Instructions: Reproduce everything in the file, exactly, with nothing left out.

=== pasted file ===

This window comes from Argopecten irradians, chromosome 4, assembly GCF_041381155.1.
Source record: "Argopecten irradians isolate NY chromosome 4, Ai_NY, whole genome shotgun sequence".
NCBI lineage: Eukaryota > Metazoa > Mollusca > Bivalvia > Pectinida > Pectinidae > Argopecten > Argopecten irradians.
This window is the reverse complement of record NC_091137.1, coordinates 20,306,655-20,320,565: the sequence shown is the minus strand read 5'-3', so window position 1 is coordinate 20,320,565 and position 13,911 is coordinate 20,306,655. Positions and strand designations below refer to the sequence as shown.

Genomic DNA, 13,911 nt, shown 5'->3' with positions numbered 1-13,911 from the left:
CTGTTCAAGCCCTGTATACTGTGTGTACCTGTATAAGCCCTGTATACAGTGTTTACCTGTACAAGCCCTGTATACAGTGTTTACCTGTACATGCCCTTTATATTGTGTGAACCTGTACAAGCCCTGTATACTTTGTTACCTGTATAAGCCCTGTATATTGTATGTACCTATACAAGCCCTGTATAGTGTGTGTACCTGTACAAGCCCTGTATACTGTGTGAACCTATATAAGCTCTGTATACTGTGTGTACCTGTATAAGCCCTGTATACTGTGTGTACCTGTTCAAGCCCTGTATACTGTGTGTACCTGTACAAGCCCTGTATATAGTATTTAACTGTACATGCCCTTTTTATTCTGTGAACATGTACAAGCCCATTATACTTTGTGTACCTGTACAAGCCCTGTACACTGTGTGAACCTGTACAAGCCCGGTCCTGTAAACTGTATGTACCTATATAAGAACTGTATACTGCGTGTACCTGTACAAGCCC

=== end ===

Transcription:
This window comes from Argopecten irradians, chromosome 4, assembly GCF_041381155.1.
Source record: "Argopecten irradians isolate NY chromosome 4, Ai_NY, whole genome shotgun sequence".
NCBI lineage: Eukaryota > Metazoa > Mollusca > Bivalvia > Pectinida > Pectinidae > Argopecten > Argopecten irradians.
This window is the reverse complement of record NC_091137.1, coordinates 20,306,655-20,320,565: the sequence shown is the minus strand read 5'-3', so window position 1 is coordinate 20,320,565 and position 13,911 is coordinate 20,306,655. Positions and strand designations below refer to the sequence as shown.

Genomic DNA, 13,911 nt, shown 5'->3' with positions numbered 1-13,911 from the left:
CTGTTCAAGCCCTGTATACTGTGTGTACCTGTATAAGCCCTGTATACAGTGTTTACCTGTACAAGCCCTGTATACAGTGTTTACCTGTACATGCCCTTTATATTGTGTGAACCTGTACAAGCCCTGTATACTTTGTTACCTGTATAAGCCCTGTATATTGTATGTACCTATACAAGCCCTGTATAGTGTGTGTACCTGTACAAGCCCTGTATACTGTGTGAACCTATATAAGCTCTGTATACTGTGTGTACCTGTATAAGCCCTGTATACTGTGTGTACCTGTTCAAGCCCTGTATACTGTGTGTACCTGTACAAGCCCTGTATATAGTATTTAACTGTACATGCCCTTTTTATTCTGTGAACATGTACAAGCCCATTATACTTTGTGTACCTGTACAAGCCCTGTACACTGTGTGAACCTGTACAAGCCCGGTCCTGTAAACTGTATGTACCTATATAAGAACTGTATACTGCGTGTACCTGTACAAGCCC